Public defenders in Manhattan say the NYPD has reprised a ruse in which passersby are trapped into an arrest because they picked up property planted by cops.
The controversial initiative, dubbed “Operation Lucky Bag,” even drew the ire of a judge at a recent arraignment.
She saw at least two small-time larceny cases come in front of her on the same night, apparently involving the same backpack preloaded with a Toshiba laptop, an Apple iPad Mini, a book and a wallet with $40.
The defendants — unrelated — were busted with taking the item off a concrete traffic barrier at the northwest corner of Broadway and W. 34th St. a half-hour apart from each other on Dec. 14.
“I just don’t understand why this is still going on in this city — I really don’t,” Manhattan Criminal Court Judge Melissa Crane said at the Dec. 15 arraignment Cinque Brown, 41, who had picked up knapsack.
Brown was charged with petit larceny and possession of stolen property in the fifth degree for helping himself to goods worth $397.
An officer on the sting said Brown surveyed the contents of the backpack and suggested he had the chance to surrender it to a uniformed traffic officer.
“I needed the bag to go visit my family down south,” Brown allegedly told the arresting officer.
New York County Defender Services has called on police brass and the Manhattan DA to stop the operation for good. The lawyers question why, at a time when there’s a strong push by the city to minimize the number of minor arrests, Operation Lucky Bag is still in the playbook.
NYPD officials defended the practice, nothing that a federal judge “reviewed ‘Operation Lucky Bag’ and approved its continued use as a legal and legitimate law enforcement tool.”
The policy changed significantly, however, after the 2013 lawsuit. As a result, the city agreed to several policy changes. Cops were instructed that the simple taking of unattached property is not enough to warrant an arrest.
A bust is only to be made if “there was a separation of any valuables from the rest of the property,” such as taking cash out of a purse and dumping the bag.
And if an item is taking from a personal property like a “bag hanging on a stroller,” or if the subject denies “seeing or possessing” the property when approached by police, an arrest is also allowed.
A spokeswoman for DA Cy Vance Jr. said the office is selective about the Lucky Bag cases it brings forward.
“Our policy is to decline to prosecute these cases absent clear cut evidence of larcenous intent,” said the rep, Emily Tuttle.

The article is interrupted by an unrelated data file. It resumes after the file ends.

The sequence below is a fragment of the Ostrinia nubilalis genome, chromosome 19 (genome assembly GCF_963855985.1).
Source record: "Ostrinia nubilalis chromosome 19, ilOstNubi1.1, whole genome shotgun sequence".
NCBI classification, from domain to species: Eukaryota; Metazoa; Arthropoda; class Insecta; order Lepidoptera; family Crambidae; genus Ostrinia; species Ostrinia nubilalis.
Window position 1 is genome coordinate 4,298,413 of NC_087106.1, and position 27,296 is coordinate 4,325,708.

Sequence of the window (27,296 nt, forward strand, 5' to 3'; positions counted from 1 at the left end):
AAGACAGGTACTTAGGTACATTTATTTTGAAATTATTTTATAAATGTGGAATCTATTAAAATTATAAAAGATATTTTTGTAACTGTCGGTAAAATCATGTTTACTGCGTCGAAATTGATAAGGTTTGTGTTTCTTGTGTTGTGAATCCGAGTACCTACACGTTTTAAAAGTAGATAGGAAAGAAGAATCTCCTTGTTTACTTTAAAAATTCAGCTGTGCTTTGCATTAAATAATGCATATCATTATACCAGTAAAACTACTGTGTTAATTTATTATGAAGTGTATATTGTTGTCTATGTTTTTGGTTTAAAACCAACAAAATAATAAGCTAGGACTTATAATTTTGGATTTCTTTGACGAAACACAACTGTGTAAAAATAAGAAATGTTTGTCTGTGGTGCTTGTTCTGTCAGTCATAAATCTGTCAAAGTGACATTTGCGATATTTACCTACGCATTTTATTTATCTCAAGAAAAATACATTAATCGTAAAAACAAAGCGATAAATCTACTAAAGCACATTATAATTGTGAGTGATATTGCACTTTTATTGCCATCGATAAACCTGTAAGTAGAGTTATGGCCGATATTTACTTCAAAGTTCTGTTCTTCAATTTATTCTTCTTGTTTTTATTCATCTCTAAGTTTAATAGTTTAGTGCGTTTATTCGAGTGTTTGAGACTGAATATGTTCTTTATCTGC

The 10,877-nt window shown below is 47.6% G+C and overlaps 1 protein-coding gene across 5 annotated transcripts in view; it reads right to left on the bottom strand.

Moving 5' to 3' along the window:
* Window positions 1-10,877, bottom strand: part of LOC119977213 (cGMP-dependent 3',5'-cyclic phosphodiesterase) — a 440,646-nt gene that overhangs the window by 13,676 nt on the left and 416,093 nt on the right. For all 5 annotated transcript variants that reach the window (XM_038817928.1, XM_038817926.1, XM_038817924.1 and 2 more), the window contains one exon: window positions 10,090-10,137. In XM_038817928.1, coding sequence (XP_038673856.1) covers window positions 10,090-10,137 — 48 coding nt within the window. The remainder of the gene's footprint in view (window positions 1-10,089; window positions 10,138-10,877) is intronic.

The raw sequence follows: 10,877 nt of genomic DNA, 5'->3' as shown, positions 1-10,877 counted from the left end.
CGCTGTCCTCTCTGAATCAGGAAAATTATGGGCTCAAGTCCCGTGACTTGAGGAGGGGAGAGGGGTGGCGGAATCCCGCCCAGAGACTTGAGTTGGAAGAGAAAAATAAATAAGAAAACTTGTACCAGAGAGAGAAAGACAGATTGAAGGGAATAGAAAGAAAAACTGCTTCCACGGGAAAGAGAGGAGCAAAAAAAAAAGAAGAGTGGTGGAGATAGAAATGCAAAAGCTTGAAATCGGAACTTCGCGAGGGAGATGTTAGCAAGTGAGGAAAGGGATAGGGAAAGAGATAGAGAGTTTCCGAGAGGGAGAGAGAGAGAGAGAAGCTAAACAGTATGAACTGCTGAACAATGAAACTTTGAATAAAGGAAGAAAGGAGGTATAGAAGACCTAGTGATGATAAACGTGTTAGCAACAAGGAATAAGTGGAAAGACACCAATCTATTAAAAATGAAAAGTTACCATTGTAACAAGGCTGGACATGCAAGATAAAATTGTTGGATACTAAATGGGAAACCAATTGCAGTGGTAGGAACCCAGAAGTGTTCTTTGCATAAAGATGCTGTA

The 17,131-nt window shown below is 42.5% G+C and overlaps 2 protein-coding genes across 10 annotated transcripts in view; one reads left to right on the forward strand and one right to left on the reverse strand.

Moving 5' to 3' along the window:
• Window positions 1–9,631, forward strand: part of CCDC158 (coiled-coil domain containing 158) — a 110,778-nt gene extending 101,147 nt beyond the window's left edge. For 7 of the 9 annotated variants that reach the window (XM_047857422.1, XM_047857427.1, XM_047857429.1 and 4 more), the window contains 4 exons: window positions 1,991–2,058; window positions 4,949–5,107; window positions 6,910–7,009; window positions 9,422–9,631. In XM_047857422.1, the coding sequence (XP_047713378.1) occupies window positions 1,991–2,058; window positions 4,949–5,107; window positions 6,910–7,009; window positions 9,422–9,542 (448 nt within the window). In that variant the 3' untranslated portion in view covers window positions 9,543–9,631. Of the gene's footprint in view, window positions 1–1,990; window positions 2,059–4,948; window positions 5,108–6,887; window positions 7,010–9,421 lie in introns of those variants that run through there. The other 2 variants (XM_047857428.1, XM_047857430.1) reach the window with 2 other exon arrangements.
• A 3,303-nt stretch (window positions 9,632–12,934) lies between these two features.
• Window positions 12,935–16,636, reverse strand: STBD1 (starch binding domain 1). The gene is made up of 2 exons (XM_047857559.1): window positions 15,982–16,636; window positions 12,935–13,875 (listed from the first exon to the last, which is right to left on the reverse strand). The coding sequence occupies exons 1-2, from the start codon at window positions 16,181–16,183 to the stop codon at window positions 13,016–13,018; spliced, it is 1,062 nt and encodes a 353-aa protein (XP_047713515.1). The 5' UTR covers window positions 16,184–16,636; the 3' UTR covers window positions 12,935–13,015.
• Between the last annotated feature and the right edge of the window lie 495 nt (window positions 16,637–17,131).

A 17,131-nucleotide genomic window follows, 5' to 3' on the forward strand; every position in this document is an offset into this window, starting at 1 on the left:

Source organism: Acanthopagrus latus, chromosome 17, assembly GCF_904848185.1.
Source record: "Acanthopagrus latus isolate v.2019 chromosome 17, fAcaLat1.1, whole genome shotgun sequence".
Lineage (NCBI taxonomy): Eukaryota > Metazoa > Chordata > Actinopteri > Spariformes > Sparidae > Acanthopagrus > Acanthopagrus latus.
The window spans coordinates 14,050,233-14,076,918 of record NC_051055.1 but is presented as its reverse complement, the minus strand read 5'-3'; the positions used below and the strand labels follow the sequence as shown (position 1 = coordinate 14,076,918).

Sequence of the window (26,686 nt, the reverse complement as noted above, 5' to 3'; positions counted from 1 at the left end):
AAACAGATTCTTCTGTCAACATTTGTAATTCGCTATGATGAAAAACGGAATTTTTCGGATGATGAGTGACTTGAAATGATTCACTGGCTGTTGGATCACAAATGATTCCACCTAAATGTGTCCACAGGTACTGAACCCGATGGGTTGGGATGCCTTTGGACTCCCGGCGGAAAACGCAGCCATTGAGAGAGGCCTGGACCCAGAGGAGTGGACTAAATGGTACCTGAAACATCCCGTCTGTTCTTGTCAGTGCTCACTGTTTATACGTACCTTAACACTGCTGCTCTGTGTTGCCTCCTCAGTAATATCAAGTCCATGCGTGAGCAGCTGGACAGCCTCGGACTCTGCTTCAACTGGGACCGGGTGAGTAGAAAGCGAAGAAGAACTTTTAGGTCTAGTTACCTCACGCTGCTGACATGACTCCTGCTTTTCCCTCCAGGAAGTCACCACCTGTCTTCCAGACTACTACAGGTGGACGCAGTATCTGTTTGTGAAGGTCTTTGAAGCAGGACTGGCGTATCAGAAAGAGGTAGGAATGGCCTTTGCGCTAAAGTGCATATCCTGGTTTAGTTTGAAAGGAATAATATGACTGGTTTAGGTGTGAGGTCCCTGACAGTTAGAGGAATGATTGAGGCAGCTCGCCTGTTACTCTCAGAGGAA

Manhattan Criminal Court Judge Melissa Crane in April 2012. Manhattan Criminal Court Judge Melissa Crane in April 2012. (obamadems via YouTube) But detractors say the disadvantaged are the de facto targets and that it preys on people’s ignorance of the law.
“The NYPD does not need to be conducting morality tests,” said NYCDS executive director Stan German.
He questioned whether New Yorkers “actually know they have an obligation to turn lost items in” within 10 days. He fear the exercise may even have harmful crime- and terror-fighting effects.
“In this age of ‘see something, say something,’ it’s a little disturbing that we have the NYPD setting up abandoned property.”
City Councilman Rory Lancman will raise the issue at upcoming budget hearings.
“I want to know how much time and money out of the city’s budget is being devoted to trapping people of color for this nonsense that could be used for solving and fighting real crime,” he said.
NYCDS has picked up at least three Lucky Bag cases in recent memory while the Legal Aid Society picked up at least six in Manhattan.
The busts were scattered — at least one in Harlem, another in front of a library in SoHo and several in Herald Square.
Legal Aid attorney Ying-Ying Ma, who has a Lucky Bag client, said good Samaritans are falsely arrested and that the department is “criminalizing poverty and targeting poor New Yorkers who may be struggling financially.”
Tamarit Orquidea, 60, of Chelsea, was ensnared shortly after Brown in the same location.
“Women that have money tend to discard stuff in front of Macy’s or in the garbage,” said Orquidea, an East Harlem native.
She assumed the bag was “discarded” or “abandoned” but was stopped with it while crossing the street.
Police said she also walked past a uniformed traffic officer and noted that she took the $40 from the wallet and put it “into her right jacket pocket.”
She said she respects the police but that the “embarrassing” jam she found herself in was the result of a pointless procedure.
“There are crimes real crimes you don’t have to fabricate it,” she said. “Taxpayers money is being wasted.”